According to Ken Rosenthal, the Mariners and Rockies have agreed to a deal that will bring pitcher Aaron Harang to Seattle. Harang, 34, was designated for assignment by Colorado over last weekend.
Harang is a shadow of the pitcher he was from 2005-2007, when he was among the best right-handers in baseball. Last season, in 31 starts for the Dodgers, Harang posted a 3.61/4.14/4.91 pitcher slash -- ERA, FIP, and xFIP -- over 180 innings. While impressive, last year's ERA and FIP ratios probably overstate his talent at this point: his 6.54 strikes out per nine innings ratio was nearly a career low, and Dodger Stadium undoubtedly helped the fly ball pitcher suppress his home run rate: Harang's 6.3% HR/FB ratio last season was significantly lower than his 10.6% career figure in the category. Some regression in this area would likely make him more of a No.4 or No.5 starter than a mid-rotation piece.
Nonetheless, Harang will likely slide into Seattle's shambolic rotation immediately. The organization's rotation depth is perilously thin, and if nothing else, Harang gives the team another competent starter.
I would expect that the M's will send the Rockies a C list prospect or so to complete the deal. Colorado has no leverage with Harang and won't be able to extract any sort of impact talent in the exchange.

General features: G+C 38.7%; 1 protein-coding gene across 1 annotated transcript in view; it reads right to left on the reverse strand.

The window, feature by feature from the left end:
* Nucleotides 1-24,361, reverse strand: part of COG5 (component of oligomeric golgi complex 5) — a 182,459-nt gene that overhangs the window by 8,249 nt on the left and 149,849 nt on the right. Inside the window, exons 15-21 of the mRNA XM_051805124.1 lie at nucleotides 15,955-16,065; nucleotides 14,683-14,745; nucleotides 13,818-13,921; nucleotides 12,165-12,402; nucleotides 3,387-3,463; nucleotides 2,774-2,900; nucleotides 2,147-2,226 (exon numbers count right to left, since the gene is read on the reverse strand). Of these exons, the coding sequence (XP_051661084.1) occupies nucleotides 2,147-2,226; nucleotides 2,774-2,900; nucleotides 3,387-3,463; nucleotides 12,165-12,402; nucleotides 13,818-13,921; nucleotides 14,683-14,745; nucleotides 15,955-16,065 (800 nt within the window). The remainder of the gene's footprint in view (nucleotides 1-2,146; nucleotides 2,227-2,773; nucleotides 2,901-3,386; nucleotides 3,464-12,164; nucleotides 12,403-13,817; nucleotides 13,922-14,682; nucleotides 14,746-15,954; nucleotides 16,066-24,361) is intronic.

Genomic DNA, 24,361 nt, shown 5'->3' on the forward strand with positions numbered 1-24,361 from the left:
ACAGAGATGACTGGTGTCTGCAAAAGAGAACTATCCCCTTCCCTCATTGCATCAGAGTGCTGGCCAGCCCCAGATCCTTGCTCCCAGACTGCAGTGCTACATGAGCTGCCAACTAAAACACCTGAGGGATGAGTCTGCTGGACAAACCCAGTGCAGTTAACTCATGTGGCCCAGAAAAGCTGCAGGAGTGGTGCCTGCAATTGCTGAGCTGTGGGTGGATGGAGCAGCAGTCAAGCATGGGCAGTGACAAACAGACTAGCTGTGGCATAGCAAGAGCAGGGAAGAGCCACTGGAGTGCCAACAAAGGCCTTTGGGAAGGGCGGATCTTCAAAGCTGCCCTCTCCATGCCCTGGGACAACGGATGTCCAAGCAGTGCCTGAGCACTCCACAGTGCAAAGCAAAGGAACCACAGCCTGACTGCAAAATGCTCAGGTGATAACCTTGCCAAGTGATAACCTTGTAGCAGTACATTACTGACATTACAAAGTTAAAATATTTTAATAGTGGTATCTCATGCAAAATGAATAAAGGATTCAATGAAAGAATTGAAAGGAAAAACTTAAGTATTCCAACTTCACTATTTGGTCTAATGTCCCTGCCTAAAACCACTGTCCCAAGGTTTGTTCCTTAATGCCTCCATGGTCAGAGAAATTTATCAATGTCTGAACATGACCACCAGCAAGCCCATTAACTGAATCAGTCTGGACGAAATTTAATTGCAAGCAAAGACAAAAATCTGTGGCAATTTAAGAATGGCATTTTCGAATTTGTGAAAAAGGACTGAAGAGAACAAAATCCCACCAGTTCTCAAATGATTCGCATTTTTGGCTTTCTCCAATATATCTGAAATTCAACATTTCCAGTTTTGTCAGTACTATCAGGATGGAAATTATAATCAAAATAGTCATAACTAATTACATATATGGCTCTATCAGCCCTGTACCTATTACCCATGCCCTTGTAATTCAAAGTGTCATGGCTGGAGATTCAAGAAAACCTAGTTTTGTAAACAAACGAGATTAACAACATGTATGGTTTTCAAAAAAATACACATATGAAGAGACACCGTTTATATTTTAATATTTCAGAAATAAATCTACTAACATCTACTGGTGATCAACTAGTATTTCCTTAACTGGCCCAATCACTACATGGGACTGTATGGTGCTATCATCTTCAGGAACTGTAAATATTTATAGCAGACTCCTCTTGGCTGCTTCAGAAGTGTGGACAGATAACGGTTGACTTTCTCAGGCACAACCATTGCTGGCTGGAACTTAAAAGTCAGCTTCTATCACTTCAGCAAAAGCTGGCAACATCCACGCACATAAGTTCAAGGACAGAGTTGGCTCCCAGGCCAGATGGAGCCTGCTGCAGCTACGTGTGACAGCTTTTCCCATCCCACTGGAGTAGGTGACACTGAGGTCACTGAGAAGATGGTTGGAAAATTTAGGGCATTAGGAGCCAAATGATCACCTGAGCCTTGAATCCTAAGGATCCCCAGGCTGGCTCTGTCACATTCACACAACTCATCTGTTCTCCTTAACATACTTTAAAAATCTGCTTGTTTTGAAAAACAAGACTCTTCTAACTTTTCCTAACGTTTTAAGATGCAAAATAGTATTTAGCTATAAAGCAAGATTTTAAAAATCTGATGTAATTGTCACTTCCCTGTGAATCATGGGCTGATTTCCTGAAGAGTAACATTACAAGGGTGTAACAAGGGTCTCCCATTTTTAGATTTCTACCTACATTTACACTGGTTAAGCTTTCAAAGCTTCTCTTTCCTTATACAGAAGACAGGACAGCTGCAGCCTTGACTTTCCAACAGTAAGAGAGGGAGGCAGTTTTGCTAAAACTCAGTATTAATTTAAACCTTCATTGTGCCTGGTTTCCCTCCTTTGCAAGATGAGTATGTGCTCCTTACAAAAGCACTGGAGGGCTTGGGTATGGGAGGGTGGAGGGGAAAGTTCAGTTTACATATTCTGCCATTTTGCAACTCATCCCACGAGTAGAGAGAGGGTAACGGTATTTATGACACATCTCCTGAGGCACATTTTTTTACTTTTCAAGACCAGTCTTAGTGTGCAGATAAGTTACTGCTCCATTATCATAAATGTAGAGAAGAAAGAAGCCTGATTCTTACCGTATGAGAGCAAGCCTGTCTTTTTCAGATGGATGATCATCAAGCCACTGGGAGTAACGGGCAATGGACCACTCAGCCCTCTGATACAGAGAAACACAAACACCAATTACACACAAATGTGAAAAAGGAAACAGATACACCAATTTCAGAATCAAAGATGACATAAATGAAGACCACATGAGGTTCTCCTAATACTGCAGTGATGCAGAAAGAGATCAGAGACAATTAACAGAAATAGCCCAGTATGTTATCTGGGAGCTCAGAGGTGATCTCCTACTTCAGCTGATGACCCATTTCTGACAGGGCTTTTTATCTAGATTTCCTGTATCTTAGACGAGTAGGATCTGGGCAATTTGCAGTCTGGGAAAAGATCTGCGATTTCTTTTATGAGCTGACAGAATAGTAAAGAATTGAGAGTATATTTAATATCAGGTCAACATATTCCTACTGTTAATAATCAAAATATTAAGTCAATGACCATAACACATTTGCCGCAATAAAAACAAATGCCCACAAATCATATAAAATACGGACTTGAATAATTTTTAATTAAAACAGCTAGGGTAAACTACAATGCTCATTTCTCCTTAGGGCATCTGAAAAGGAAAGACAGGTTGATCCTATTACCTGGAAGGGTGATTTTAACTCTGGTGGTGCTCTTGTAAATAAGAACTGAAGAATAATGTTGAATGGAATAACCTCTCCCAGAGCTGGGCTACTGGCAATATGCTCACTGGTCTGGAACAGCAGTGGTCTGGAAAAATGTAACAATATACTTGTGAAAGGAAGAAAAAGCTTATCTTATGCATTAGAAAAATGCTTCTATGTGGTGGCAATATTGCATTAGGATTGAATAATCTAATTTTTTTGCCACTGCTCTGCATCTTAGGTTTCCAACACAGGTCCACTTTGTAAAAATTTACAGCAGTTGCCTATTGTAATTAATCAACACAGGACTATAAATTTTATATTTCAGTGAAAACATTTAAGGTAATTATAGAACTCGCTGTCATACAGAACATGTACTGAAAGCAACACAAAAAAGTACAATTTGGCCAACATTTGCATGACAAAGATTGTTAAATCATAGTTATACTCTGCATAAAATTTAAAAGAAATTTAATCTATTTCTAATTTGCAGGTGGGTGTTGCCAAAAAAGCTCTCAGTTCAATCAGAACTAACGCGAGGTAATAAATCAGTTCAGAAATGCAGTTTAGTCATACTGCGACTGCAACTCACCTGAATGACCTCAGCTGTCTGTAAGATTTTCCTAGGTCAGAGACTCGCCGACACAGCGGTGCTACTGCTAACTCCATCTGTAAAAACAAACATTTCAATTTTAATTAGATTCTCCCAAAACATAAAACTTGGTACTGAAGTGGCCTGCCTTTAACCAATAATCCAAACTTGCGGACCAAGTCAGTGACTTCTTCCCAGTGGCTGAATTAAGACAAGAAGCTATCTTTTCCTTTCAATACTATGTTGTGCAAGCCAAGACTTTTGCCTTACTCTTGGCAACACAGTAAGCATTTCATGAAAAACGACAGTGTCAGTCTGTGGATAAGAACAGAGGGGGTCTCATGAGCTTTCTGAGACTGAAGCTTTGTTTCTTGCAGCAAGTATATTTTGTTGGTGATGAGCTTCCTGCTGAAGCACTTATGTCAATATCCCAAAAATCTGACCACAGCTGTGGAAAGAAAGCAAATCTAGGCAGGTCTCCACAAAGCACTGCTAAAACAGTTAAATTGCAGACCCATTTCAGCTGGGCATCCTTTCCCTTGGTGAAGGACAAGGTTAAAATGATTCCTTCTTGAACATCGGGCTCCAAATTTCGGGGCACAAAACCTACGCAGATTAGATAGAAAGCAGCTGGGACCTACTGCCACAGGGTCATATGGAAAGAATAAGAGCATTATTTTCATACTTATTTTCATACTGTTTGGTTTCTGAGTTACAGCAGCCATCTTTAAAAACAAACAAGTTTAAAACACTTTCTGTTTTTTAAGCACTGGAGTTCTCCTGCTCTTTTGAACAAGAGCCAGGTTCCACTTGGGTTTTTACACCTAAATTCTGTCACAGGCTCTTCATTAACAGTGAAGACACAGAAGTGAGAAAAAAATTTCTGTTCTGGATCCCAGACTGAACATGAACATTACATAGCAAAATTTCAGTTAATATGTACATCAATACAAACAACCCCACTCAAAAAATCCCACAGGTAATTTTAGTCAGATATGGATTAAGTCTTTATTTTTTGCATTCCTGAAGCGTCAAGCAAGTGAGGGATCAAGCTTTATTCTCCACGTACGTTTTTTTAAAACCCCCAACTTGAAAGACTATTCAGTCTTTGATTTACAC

More pressingly, I'm curious who will be sent down and how the rotation will be shuffled. Personally, I'd DFA Kameron Loe, shift Blake Beavan to relief, and stick Harang in the rotation. Doing so would give the M's a swing man and would allow Brandon Maurer a chance to work through his early season struggles. The other option would be to keep Loe, send Maurer back to the minors, and insert Harang into the rookie's rotation slot.
We'll keep you updated.
Fortunately, the M's appear to have taken option 1 and DFA'd Loe. I would assume this means Beavan will head to the bullpen, but we've all been surprised before.
Seattle will send Steven Hensely to Colorado in exchange for Harang. He's a 26-year-old reliever with a SO/BB ratio of exactly 1 thus far in his Triple-A career, and he's more of an org guy than anything else.
To complete the deal, the Mariners will reportedly pay $1.5 million of Harang's salary.